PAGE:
Pilot Shortage Keeps Firefighting Airplanes Grounded

Several Cal Fire’s fire fighting tankers have been grounded due to the pilot shortage. Wikimedia Commons/Alan Wilson

We at Flying have written extensively about the apparent pilot shortage, which has caused the airlines to offer major incentives to join their work forces and increase their pay and benefits to make the initial phase of the career more attractive. The lack of qualified pilots has also affected bizav flight departments and helicopter operators. The rapid movement of flight instructors and the lack of FAA examiners haven't helped the issue.

While the shortage has had some positive repercussions, mostly in the sales of training airplanes, the latest victim of the pilot shortage has the potential to affect Americans beyond the scope of the aviation industry. The Sacramento Bee reported this week that Cal Fire, the firefighting agency that covers the California area, which has been plagued by major wild fires in the past few years, had to ground some of its firefighting fleet due to a lack of pilots.

As many as six firefighting aircraft have been grounded at a time due to a shortage of pilots, the Sacramento Bee said. Nearly 20 percent of the fleet of the Grumman S-2T low-flying tanker aircraft was grounded during the month of August. Within the past year, Cal Fire has lost 10 air tanker pilots to retirements, medical absences, other job opportunities and one death. Cal Fire’s chief of flight operations, Dennis Brown, said there are eight pilots currently in training and he estimates the need to hire about 40 pilots in the next few years. Another problem, Brown said, is that less than half of the trainees historically decide to actually work as air tanker pilots.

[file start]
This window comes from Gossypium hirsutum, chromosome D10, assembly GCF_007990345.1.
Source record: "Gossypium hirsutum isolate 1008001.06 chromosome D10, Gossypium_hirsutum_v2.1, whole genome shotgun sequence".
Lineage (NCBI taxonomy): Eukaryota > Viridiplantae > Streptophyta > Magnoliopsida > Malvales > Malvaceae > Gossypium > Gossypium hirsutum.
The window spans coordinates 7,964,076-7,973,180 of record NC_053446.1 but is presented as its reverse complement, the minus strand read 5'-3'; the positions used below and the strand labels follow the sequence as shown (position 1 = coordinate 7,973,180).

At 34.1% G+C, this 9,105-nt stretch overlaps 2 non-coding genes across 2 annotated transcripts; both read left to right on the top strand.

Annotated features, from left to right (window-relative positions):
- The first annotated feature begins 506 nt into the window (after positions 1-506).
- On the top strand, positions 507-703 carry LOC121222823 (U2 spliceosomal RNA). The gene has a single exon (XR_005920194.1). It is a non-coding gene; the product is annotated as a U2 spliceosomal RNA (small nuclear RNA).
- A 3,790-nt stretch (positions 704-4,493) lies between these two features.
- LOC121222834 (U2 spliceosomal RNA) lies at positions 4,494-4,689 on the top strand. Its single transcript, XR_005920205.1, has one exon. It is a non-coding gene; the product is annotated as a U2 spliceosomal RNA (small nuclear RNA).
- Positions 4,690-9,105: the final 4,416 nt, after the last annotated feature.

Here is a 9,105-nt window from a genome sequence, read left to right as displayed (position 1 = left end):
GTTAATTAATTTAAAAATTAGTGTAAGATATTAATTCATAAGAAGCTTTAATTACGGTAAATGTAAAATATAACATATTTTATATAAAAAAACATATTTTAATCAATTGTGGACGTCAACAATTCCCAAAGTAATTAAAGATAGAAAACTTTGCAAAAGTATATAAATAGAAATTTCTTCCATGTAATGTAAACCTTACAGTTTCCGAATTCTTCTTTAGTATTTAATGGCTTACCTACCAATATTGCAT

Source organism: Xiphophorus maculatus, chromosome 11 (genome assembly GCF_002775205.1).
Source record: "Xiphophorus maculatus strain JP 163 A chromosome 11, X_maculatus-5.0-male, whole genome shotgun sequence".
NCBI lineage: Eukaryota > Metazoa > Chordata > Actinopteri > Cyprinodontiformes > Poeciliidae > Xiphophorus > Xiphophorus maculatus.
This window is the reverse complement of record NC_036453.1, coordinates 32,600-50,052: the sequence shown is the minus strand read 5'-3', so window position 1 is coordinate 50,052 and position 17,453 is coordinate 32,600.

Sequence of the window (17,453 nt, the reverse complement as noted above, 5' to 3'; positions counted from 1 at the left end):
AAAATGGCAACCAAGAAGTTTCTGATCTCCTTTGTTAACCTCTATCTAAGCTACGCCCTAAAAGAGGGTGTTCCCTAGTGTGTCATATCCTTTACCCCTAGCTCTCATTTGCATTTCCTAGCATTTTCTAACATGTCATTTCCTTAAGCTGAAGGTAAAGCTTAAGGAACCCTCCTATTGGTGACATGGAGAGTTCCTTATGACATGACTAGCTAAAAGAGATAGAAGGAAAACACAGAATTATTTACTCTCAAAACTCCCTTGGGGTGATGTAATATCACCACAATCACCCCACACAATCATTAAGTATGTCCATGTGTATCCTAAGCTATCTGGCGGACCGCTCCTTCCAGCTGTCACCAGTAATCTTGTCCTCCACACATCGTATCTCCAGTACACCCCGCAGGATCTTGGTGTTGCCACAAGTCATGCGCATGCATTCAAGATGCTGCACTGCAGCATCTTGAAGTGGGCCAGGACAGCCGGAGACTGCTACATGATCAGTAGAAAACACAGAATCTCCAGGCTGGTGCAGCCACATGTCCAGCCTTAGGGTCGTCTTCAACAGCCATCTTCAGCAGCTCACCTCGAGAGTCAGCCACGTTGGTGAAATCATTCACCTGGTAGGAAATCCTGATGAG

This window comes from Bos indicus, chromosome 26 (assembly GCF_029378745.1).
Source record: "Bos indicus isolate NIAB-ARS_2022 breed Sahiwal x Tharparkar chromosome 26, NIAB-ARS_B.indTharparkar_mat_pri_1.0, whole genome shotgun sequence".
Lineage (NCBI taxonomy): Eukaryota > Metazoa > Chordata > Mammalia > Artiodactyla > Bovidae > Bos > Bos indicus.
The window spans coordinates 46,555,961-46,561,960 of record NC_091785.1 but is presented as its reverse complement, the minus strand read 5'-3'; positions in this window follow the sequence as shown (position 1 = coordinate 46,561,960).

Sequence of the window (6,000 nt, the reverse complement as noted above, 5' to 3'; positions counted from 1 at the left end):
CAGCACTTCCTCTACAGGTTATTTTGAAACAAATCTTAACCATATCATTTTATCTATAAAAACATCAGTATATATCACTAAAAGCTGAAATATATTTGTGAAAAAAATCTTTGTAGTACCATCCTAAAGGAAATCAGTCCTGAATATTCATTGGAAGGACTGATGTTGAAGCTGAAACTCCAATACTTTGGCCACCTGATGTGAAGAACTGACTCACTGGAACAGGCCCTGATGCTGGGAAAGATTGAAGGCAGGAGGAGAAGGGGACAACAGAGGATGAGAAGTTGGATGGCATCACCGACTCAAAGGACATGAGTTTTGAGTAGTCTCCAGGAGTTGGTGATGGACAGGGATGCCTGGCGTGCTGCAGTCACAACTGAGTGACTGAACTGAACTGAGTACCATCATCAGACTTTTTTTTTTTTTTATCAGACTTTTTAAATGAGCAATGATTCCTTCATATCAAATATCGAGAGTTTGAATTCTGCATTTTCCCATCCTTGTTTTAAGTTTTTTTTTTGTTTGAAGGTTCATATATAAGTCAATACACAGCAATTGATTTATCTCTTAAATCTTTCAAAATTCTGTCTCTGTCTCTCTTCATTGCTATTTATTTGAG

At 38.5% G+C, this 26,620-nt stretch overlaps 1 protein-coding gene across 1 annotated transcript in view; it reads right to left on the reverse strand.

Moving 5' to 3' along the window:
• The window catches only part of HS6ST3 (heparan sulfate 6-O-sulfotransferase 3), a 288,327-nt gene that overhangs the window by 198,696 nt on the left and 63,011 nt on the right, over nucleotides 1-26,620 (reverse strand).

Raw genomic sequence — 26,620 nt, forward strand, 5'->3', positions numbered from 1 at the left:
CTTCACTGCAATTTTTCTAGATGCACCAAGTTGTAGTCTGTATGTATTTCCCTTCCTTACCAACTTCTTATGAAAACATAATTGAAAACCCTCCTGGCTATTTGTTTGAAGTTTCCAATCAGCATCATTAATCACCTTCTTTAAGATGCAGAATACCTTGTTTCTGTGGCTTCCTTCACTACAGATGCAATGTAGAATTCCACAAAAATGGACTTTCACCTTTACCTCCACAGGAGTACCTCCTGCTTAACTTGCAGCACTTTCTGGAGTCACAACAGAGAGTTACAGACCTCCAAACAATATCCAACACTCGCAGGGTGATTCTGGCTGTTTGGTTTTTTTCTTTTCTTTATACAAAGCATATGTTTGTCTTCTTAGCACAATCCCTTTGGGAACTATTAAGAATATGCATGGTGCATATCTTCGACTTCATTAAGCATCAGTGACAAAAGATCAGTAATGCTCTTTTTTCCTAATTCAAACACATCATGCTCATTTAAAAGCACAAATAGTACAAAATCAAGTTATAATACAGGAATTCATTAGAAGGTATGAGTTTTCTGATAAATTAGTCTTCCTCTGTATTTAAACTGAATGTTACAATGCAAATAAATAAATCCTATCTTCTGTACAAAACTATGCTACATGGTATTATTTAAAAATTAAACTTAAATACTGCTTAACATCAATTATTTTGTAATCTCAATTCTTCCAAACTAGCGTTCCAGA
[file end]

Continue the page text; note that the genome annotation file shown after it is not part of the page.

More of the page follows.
The need for aerial fire support is no longer a seasonal issue. California had multiple wild fires in January, a time of the year that was traditionally used for maintenance and rest at the fire departments. To meet the growing need for fighting wild fires, the state is adding several Blackhawk helicopters and retrofitted C-130 tankers, a move that will further increase the need for pilots.

Pia Bergqvist joined FLYING in December 2010. A passionate aviator, Pia started flying in 1999 and quickly obtained her single- and multi-engine commercial, instrument and instructor ratings. After a decade of working in general aviation, Pia has accumulated almost 3,000 hours of flight time in nearly 40 different types of aircraft.

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